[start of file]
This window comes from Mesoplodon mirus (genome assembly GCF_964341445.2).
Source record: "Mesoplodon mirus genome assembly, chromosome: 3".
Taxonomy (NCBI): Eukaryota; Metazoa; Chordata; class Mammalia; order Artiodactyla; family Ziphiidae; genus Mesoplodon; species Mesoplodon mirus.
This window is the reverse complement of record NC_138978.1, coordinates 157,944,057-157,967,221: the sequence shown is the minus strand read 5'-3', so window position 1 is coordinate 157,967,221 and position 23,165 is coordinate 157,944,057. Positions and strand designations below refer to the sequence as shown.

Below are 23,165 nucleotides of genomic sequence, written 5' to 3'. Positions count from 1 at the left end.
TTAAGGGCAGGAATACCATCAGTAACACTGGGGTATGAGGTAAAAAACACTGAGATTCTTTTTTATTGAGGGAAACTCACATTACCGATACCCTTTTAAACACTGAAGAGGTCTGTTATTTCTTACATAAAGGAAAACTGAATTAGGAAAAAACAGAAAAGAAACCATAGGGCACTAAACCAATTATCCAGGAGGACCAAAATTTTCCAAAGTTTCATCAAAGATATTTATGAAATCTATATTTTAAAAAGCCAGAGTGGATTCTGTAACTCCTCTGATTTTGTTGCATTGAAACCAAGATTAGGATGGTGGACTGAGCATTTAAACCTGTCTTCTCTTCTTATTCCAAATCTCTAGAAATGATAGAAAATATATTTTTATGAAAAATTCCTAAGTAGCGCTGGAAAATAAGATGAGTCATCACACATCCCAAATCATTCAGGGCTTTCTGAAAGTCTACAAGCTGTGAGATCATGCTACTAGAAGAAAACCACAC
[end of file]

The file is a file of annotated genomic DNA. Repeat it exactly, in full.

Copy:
This window comes from Mesoplodon mirus (genome assembly GCF_964341445.2).
Source record: "Mesoplodon mirus genome assembly, chromosome: 3".
Taxonomy (NCBI): Eukaryota; Metazoa; Chordata; class Mammalia; order Artiodactyla; family Ziphiidae; genus Mesoplodon; species Mesoplodon mirus.
This window is the reverse complement of record NC_138978.1, coordinates 157,944,057-157,967,221: the sequence shown is the minus strand read 5'-3', so window position 1 is coordinate 157,967,221 and position 23,165 is coordinate 157,944,057. Positions and strand designations below refer to the sequence as shown.

Below are 23,165 nucleotides of genomic sequence, written 5' to 3'. Positions count from 1 at the left end.
TTAAGGGCAGGAATACCATCAGTAACACTGGGGTATGAGGTAAAAAACACTGAGATTCTTTTTTATTGAGGGAAACTCACATTACCGATACCCTTTTAAACACTGAAGAGGTCTGTTATTTCTTACATAAAGGAAAACTGAATTAGGAAAAAACAGAAAAGAAACCATAGGGCACTAAACCAATTATCCAGGAGGACCAAAATTTTCCAAAGTTTCATCAAAGATATTTATGAAATCTATATTTTAAAAAGCCAGAGTGGATTCTGTAACTCCTCTGATTTTGTTGCATTGAAACCAAGATTAGGATGGTGGACTGAGCATTTAAACCTGTCTTCTCTTCTTATTCCAAATCTCTAGAAATGATAGAAAATATATTTTTATGAAAAATTCCTAAGTAGCGCTGGAAAATAAGATGAGTCATCACACATCCCAAATCATTCAGGGCTTTCTGAAAGTCTACAAGCTGTGAGATCATGCTACTAGAAGAAAACCACAC